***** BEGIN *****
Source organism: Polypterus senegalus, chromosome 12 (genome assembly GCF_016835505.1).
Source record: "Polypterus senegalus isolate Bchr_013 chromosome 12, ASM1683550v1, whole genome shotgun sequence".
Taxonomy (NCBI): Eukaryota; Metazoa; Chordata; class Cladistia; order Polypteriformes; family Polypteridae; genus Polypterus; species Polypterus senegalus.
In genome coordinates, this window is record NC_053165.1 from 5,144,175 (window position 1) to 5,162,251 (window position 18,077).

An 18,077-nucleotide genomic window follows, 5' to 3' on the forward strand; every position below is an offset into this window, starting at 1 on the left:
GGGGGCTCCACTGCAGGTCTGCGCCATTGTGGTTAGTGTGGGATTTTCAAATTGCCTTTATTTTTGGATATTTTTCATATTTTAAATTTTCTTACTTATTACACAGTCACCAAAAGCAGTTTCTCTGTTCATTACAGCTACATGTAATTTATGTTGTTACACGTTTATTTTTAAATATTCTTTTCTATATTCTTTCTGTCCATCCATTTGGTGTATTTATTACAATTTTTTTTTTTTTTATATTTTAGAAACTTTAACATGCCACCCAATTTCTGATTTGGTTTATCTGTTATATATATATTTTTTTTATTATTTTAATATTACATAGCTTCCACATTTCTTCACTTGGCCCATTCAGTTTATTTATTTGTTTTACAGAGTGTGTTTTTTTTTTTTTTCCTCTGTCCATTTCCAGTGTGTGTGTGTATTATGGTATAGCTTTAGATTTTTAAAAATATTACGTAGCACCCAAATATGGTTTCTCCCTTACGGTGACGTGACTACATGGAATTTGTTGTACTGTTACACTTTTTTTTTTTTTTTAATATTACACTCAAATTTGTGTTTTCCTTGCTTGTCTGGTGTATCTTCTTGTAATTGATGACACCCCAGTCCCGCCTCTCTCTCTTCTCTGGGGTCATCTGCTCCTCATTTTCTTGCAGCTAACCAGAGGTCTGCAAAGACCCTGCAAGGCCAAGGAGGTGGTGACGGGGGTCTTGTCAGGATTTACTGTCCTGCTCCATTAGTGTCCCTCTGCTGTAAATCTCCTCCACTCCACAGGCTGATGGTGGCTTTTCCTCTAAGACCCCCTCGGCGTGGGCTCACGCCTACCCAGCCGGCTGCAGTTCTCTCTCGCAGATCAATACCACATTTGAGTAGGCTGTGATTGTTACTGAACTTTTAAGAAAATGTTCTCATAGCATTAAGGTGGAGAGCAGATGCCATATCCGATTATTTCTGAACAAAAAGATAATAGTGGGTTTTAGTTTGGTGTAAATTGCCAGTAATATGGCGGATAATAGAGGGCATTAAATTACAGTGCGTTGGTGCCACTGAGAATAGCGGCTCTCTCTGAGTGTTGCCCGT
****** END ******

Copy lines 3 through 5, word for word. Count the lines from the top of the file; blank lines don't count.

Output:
Taxonomy (NCBI): Eukaryota; Metazoa; Chordata; class Cladistia; order Polypteriformes; family Polypteridae; genus Polypterus; species Polypterus senegalus.
In genome coordinates, this window is record NC_053165.1 from 5,144,175 (window position 1) to 5,162,251 (window position 18,077).

An 18,077-nucleotide genomic window follows, 5' to 3' on the forward strand; every position below is an offset into this window, starting at 1 on the left: